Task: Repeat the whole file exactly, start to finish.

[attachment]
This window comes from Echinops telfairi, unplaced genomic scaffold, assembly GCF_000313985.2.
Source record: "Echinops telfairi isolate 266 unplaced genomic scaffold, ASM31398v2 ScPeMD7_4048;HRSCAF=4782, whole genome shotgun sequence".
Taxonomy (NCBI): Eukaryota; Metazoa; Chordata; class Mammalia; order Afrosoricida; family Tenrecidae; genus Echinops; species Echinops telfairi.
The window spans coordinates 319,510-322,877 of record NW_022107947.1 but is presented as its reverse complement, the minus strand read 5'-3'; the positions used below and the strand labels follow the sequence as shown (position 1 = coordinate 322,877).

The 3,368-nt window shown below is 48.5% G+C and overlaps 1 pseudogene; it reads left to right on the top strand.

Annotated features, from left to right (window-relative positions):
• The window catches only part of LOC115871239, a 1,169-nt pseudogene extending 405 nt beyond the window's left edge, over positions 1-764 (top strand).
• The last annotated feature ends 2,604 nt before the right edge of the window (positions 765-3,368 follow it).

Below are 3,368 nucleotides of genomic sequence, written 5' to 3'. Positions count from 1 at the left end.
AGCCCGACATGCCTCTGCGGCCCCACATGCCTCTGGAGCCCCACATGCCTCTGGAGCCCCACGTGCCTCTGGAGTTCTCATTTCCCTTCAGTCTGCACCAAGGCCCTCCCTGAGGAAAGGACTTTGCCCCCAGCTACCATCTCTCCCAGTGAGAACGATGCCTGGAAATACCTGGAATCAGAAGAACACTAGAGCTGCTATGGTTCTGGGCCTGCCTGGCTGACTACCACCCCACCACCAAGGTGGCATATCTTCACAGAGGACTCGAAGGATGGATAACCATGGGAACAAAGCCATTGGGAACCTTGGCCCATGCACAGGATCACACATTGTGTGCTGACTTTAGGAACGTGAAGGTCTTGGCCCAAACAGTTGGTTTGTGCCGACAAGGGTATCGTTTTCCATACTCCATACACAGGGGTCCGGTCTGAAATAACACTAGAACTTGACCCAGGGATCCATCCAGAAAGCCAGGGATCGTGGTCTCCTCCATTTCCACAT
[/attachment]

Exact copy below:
This window comes from Echinops telfairi, unplaced genomic scaffold, assembly GCF_000313985.2.
Source record: "Echinops telfairi isolate 266 unplaced genomic scaffold, ASM31398v2 ScPeMD7_4048;HRSCAF=4782, whole genome shotgun sequence".
Taxonomy (NCBI): Eukaryota; Metazoa; Chordata; class Mammalia; order Afrosoricida; family Tenrecidae; genus Echinops; species Echinops telfairi.
The window spans coordinates 319,510-322,877 of record NW_022107947.1 but is presented as its reverse complement, the minus strand read 5'-3'; the positions used below and the strand labels follow the sequence as shown (position 1 = coordinate 322,877).

The 3,368-nt window shown below is 48.5% G+C and overlaps 1 pseudogene; it reads left to right on the top strand.

Annotated features, from left to right (window-relative positions):
• The window catches only part of LOC115871239, a 1,169-nt pseudogene extending 405 nt beyond the window's left edge, over positions 1-764 (top strand).
• The last annotated feature ends 2,604 nt before the right edge of the window (positions 765-3,368 follow it).

Below are 3,368 nucleotides of genomic sequence, written 5' to 3'. Positions count from 1 at the left end.
AGCCCGACATGCCTCTGCGGCCCCACATGCCTCTGGAGCCCCACATGCCTCTGGAGCCCCACGTGCCTCTGGAGTTCTCATTTCCCTTCAGTCTGCACCAAGGCCCTCCCTGAGGAAAGGACTTTGCCCCCAGCTACCATCTCTCCCAGTGAGAACGATGCCTGGAAATACCTGGAATCAGAAGAACACTAGAGCTGCTATGGTTCTGGGCCTGCCTGGCTGACTACCACCCCACCACCAAGGTGGCATATCTTCACAGAGGACTCGAAGGATGGATAACCATGGGAACAAAGCCATTGGGAACCTTGGCCCATGCACAGGATCACACATTGTGTGCTGACTTTAGGAACGTGAAGGTCTTGGCCCAAACAGTTGGTTTGTGCCGACAAGGGTATCGTTTTCCATACTCCATACACAGGGGTCCGGTCTGAAATAACACTAGAACTTGACCCAGGGATCCATCCAGAAAGCCAGGGATCGTGGTCTCCTCCATTTCCACAT